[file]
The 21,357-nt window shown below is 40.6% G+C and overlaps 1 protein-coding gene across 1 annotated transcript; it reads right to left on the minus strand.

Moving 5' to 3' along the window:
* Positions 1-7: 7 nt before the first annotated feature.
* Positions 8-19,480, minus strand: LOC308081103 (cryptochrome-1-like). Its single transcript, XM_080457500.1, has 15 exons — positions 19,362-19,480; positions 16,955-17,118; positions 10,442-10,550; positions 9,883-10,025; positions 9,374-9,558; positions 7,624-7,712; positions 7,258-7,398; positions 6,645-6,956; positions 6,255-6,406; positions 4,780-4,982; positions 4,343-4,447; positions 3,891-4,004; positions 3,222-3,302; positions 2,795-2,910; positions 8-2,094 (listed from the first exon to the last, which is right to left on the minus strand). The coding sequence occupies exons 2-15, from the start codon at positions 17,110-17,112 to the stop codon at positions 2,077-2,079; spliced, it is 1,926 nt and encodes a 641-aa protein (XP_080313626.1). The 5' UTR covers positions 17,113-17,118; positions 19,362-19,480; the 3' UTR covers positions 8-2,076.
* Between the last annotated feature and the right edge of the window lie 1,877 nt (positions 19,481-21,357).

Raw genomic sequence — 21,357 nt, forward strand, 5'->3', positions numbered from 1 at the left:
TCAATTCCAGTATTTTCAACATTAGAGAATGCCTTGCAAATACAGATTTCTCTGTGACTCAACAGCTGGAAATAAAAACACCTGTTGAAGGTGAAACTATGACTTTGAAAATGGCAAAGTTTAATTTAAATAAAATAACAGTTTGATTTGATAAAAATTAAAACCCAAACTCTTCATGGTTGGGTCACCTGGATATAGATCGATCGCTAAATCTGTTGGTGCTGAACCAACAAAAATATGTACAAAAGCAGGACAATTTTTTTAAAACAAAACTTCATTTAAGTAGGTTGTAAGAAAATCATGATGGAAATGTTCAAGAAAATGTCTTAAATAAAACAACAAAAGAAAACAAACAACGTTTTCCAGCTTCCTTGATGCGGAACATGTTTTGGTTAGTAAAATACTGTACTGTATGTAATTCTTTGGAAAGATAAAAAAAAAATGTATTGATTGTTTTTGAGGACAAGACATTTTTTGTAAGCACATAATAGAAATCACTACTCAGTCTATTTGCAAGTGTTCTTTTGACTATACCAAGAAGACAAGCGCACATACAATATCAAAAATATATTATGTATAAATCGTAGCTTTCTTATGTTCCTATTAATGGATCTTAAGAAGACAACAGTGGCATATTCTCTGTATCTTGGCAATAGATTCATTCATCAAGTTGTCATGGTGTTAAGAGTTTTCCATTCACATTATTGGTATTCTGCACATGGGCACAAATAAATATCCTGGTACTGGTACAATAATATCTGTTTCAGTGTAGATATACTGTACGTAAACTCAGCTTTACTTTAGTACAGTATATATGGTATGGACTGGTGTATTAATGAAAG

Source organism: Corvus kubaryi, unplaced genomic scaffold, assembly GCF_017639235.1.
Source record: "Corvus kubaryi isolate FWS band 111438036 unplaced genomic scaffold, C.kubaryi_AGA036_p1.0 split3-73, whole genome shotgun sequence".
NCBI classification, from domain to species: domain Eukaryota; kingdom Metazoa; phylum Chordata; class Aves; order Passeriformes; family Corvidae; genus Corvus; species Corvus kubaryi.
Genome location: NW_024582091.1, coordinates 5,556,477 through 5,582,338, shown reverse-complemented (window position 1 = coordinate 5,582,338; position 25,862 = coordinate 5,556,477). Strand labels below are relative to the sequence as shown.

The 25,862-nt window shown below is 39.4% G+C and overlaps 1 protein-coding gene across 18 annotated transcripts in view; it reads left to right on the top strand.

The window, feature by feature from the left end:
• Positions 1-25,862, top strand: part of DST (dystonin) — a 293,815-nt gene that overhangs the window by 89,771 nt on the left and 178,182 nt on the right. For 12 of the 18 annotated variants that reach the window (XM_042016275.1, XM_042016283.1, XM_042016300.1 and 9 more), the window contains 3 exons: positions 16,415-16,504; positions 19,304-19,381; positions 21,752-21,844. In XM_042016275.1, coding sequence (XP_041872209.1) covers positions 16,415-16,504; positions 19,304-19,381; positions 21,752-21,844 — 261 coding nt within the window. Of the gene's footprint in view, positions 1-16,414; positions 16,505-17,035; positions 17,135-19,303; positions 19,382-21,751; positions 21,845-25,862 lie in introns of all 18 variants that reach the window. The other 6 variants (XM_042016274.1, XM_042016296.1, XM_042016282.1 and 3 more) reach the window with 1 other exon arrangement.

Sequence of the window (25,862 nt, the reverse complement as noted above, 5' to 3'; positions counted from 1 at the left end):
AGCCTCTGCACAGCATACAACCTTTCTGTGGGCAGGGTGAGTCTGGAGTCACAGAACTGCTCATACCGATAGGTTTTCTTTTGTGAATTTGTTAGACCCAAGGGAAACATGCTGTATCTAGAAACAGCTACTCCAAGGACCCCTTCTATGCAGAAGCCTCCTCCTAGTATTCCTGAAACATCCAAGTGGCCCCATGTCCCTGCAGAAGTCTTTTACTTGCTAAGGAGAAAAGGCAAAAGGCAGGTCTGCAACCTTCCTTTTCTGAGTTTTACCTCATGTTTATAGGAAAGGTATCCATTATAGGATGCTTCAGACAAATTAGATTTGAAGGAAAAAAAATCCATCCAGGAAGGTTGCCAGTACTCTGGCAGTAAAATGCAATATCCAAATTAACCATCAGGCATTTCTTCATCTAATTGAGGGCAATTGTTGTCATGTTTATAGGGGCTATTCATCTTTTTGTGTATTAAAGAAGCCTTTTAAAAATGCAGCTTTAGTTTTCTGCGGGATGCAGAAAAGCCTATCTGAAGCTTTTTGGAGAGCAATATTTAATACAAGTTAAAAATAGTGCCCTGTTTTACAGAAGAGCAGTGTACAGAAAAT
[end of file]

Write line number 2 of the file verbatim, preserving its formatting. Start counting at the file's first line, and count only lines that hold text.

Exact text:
Moving 5' to 3' along the window: